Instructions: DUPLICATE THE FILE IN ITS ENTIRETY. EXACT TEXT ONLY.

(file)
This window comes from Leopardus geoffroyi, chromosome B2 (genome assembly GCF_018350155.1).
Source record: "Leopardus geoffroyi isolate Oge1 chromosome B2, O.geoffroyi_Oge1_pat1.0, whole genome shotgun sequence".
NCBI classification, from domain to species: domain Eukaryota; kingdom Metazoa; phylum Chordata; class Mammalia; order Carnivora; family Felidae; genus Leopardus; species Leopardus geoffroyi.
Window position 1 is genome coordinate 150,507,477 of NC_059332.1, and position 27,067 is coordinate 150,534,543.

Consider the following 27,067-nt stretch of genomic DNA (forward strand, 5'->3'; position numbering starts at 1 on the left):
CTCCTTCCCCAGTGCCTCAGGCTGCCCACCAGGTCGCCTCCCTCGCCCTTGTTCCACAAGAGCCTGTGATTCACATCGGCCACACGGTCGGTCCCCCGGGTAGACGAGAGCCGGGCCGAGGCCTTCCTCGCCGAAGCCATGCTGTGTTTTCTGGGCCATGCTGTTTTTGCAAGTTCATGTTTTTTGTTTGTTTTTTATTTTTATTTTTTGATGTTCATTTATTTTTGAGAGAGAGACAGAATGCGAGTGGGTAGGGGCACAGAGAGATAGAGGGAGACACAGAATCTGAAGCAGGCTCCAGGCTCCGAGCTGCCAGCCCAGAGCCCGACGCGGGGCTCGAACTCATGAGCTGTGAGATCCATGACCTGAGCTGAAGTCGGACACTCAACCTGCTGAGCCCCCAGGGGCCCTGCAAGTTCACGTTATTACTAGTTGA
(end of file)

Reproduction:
This window comes from Leopardus geoffroyi, chromosome B2 (genome assembly GCF_018350155.1).
Source record: "Leopardus geoffroyi isolate Oge1 chromosome B2, O.geoffroyi_Oge1_pat1.0, whole genome shotgun sequence".
NCBI classification, from domain to species: domain Eukaryota; kingdom Metazoa; phylum Chordata; class Mammalia; order Carnivora; family Felidae; genus Leopardus; species Leopardus geoffroyi.
Window position 1 is genome coordinate 150,507,477 of NC_059332.1, and position 27,067 is coordinate 150,534,543.

Consider the following 27,067-nt stretch of genomic DNA (forward strand, 5'->3'; position numbering starts at 1 on the left):
CTCCTTCCCCAGTGCCTCAGGCTGCCCACCAGGTCGCCTCCCTCGCCCTTGTTCCACAAGAGCCTGTGATTCACATCGGCCACACGGTCGGTCCCCCGGGTAGACGAGAGCCGGGCCGAGGCCTTCCTCGCCGAAGCCATGCTGTGTTTTCTGGGCCATGCTGTTTTTGCAAGTTCATGTTTTTTGTTTGTTTTTTATTTTTATTTTTTGATGTTCATTTATTTTTGAGAGAGAGACAGAATGCGAGTGGGTAGGGGCACAGAGAGATAGAGGGAGACACAGAATCTGAAGCAGGCTCCAGGCTCCGAGCTGCCAGCCCAGAGCCCGACGCGGGGCTCGAACTCATGAGCTGTGAGATCCATGACCTGAGCTGAAGTCGGACACTCAACCTGCTGAGCCCCCAGGGGCCCTGCAAGTTCACGTTATTACTAGTTGA